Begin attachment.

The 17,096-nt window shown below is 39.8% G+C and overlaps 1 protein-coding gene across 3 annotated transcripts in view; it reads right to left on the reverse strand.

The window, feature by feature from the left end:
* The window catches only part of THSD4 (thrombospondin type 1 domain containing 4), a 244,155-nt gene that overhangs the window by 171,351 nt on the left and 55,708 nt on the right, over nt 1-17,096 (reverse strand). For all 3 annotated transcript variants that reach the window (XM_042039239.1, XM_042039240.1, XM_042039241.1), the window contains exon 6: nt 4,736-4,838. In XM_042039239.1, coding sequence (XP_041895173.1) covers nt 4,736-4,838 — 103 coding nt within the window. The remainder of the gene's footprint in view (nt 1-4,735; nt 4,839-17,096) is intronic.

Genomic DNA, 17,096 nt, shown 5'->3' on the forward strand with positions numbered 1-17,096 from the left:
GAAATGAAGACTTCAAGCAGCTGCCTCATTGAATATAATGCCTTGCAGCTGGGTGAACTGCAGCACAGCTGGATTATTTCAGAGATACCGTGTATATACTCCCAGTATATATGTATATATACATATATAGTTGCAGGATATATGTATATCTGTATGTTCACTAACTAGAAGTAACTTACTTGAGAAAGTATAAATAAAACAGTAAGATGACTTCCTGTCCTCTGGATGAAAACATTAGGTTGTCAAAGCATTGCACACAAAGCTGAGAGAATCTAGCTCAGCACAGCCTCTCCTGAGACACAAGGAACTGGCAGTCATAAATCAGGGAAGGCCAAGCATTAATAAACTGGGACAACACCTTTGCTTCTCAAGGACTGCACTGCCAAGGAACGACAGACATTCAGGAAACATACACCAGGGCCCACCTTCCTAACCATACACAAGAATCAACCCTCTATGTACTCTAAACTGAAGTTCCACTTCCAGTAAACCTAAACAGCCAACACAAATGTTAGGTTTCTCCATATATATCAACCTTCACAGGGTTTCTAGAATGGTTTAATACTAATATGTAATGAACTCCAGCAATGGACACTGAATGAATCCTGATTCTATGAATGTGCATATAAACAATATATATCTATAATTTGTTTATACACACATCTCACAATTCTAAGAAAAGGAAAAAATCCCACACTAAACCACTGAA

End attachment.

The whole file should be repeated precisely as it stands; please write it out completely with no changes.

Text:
The 17,096-nt window shown below is 39.8% G+C and overlaps 1 protein-coding gene across 3 annotated transcripts in view; it reads right to left on the reverse strand.

The window, feature by feature from the left end:
* The window catches only part of THSD4 (thrombospondin type 1 domain containing 4), a 244,155-nt gene that overhangs the window by 171,351 nt on the left and 55,708 nt on the right, over nt 1-17,096 (reverse strand). For all 3 annotated transcript variants that reach the window (XM_042039239.1, XM_042039240.1, XM_042039241.1), the window contains exon 6: nt 4,736-4,838. In XM_042039239.1, coding sequence (XP_041895173.1) covers nt 4,736-4,838 — 103 coding nt within the window. The remainder of the gene's footprint in view (nt 1-4,735; nt 4,839-17,096) is intronic.

Genomic DNA, 17,096 nt, shown 5'->3' on the forward strand with positions numbered 1-17,096 from the left:
GAAATGAAGACTTCAAGCAGCTGCCTCATTGAATATAATGCCTTGCAGCTGGGTGAACTGCAGCACAGCTGGATTATTTCAGAGATACCGTGTATATACTCCCAGTATATATGTATATATACATATATAGTTGCAGGATATATGTATATCTGTATGTTCACTAACTAGAAGTAACTTACTTGAGAAAGTATAAATAAAACAGTAAGATGACTTCCTGTCCTCTGGATGAAAACATTAGGTTGTCAAAGCATTGCACACAAAGCTGAGAGAATCTAGCTCAGCACAGCCTCTCCTGAGACACAAGGAACTGGCAGTCATAAATCAGGGAAGGCCAAGCATTAATAAACTGGGACAACACCTTTGCTTCTCAAGGACTGCACTGCCAAGGAACGACAGACATTCAGGAAACATACACCAGGGCCCACCTTCCTAACCATACACAAGAATCAACCCTCTATGTACTCTAAACTGAAGTTCCACTTCCAGTAAACCTAAACAGCCAACACAAATGTTAGGTTTCTCCATATATATCAACCTTCACAGGGTTTCTAGAATGGTTTAATACTAATATGTAATGAACTCCAGCAATGGACACTGAATGAATCCTGATTCTATGAATGTGCATATAAACAATATATATCTATAATTTGTTTATACACACATCTCACAATTCTAAGAAAAGGAAAAAATCCCACACTAAACCACTGAA